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Medieval Sourcebook:
Archbishop Thurstan:
Charter Granted to Men of Beverley, 1130


The charter granted to Beverley was modeled on that of York and included the grant of a merchant gild with the same by-laws and customs as had been previously granted to York by King Henry I. The rent to be paid annually to the Archbishop was eighteen marks, a sum calculated to make up for the loss of revenue obtained by taxation of the citizens.

Thurstan, by the grace of God, Archbishop of York, to all the faithful of Christ, present and future, greeting and benediction, and the blessing of God.

Let it be known to you that I have granted and conceded on the advice of the chapter of York and Beverley, and with the counsel of my barons, and by my charter I have confirmed to the men of Beverley all the liberties and laws which the men of York have in their city.

Let it not be hidden from you that the lord Henry, our king, has granted to us the power to do these things, and that his charter has confirmed our statutes and our laws according to the form of the laws of the burgesses of York, saving the dignity and honor of God, of St. John, of us, and of our canons so that he might promote and exalt the honor of his almsgiving predecessors with all these free customs. I wish that my burgesses of Beverley might have their gild-house, and I grant and concede to them that they may carry out their statutes to the honor of God, of St. John, and of the cathedral chapter for the improvement of the town by the same laws and liberties as the men of York have in their gild.

I also grant a perpetual toll to them for eighteen marks annually; besides on the three feast days on which toll is due to us and to the cathedral chapter, i.e., on the feast of St. John the Confessor in May, and on the feast of the Translation of St. John, and on the feast of the Nativity of St. John the Baptist. On these three feasts I have freed all the burgesses of Beverley so that they are free and quit of all tax.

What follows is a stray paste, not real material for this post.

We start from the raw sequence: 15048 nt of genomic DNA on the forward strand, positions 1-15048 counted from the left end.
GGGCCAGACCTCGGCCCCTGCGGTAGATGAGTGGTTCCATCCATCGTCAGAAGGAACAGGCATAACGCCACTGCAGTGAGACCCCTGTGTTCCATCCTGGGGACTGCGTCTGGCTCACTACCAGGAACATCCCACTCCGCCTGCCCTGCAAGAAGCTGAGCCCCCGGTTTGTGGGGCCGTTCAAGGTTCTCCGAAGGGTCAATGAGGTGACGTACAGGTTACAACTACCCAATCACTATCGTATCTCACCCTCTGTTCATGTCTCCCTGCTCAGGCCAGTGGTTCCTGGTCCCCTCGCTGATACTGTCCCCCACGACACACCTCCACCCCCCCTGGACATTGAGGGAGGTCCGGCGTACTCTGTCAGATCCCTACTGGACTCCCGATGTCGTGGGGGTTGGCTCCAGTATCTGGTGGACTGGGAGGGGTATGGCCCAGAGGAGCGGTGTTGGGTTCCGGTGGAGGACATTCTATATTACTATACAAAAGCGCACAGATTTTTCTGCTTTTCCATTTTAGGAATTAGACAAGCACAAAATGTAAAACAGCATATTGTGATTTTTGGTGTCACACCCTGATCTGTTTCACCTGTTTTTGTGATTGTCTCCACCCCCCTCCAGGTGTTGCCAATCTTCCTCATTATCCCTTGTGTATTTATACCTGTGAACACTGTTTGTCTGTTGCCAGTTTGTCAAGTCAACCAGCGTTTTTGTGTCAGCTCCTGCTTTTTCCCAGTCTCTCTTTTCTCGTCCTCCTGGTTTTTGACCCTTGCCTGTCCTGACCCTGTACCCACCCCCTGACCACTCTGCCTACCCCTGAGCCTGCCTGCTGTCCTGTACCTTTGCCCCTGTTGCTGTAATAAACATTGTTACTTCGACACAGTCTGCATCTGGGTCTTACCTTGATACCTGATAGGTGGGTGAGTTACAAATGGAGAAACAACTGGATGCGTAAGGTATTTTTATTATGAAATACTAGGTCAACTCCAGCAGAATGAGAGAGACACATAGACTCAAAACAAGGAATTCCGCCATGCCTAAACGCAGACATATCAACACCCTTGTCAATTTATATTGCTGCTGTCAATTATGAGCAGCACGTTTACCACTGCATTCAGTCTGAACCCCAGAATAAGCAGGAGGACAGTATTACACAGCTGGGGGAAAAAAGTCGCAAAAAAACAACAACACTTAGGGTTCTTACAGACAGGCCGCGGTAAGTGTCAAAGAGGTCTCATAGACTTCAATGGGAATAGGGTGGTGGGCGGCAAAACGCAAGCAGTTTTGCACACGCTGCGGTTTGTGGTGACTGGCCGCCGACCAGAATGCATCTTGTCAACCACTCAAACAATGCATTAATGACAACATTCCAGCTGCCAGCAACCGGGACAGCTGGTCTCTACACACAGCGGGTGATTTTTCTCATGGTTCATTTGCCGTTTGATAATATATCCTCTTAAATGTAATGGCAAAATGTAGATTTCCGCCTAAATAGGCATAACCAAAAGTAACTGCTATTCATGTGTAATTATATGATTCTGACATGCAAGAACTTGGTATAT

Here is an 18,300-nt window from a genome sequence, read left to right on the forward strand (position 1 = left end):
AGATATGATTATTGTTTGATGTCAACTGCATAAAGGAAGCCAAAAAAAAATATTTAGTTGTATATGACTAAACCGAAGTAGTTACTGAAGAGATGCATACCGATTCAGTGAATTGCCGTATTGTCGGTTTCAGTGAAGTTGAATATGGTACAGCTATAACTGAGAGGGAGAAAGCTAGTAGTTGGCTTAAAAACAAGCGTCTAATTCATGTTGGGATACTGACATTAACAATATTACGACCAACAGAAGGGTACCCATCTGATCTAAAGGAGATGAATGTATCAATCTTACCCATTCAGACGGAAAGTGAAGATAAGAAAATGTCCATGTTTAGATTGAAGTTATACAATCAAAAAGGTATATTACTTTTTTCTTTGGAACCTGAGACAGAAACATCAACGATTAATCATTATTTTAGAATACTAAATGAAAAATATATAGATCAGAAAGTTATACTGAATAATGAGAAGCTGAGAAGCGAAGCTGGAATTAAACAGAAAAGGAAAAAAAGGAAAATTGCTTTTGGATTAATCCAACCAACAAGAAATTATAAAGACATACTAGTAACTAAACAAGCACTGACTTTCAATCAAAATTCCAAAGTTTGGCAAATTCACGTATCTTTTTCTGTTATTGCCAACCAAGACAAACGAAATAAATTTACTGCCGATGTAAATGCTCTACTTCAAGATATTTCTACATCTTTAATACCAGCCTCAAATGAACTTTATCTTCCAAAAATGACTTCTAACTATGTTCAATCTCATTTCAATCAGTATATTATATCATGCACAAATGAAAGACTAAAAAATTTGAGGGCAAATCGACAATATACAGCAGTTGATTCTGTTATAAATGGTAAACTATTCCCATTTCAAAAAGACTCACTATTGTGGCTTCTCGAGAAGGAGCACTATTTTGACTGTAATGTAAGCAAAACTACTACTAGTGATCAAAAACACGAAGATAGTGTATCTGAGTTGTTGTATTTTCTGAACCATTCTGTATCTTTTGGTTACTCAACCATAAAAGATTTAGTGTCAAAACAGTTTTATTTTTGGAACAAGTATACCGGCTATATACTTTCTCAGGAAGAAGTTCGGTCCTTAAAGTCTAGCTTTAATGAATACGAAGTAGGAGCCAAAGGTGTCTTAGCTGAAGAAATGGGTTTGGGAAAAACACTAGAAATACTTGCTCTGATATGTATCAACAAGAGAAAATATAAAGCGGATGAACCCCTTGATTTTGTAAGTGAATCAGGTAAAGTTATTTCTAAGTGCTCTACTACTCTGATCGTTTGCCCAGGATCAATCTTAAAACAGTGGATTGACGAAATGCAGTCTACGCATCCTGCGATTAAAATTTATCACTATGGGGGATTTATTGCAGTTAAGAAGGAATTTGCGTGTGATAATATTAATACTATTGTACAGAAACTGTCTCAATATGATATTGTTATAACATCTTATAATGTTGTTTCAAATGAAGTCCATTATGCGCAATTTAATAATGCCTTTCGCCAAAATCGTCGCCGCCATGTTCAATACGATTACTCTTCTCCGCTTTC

By the testimony of this charter I have granted to the same burgesses free entry and exit into and out of the town, in the plain, woods, marshes, roads, paths, and other thoroughfares, except in the meadows and cornfields; and this I grant and confirm as well and freely as ever any one can grant and confirm. And know also that they are free and quit of all tax throughout the whole of Yorkshire, just as are the citizens of York. And I wish that if any one break this charter that he be anathema, as the custom of the church of St. John proclaims, and according as it is decreed in the church of St. John. Witnesses, etc.


Source.

From: William Stubbs & H. W. C. Davis, eds., Select Charters of English Constitutional History, (Oxford: Clarendon Press, 1913), pp. 131-132, reprinted in Roy C. Cave & Herbert H. Coulson, A Source Book for Medieval Economic History, (Milwaukee: The Bruce Publishing Co., 1936; reprint ed., New York: Biblo & Tannen, 1965), pp. 203-204.

Scanned by Jerome S. Arkenberg, Cal. State Fullerton. The text has been modernized by Prof. Arkenberg.


This text is part of the Internet Medieval Source Book. The Sourcebook is a collection of public domain and copy-permitted texts related to medieval and Byzantine history.

Unless otherwise indicated the specific electronic form of the document is copyright. Permission is granted for electronic copying, distribution in print form for educational purposes and personal use. If you do reduplicate the document, indicate the source. No permission is granted for commercial use.

© Paul Halsall, September 1998
halsall@murray.fordham.edu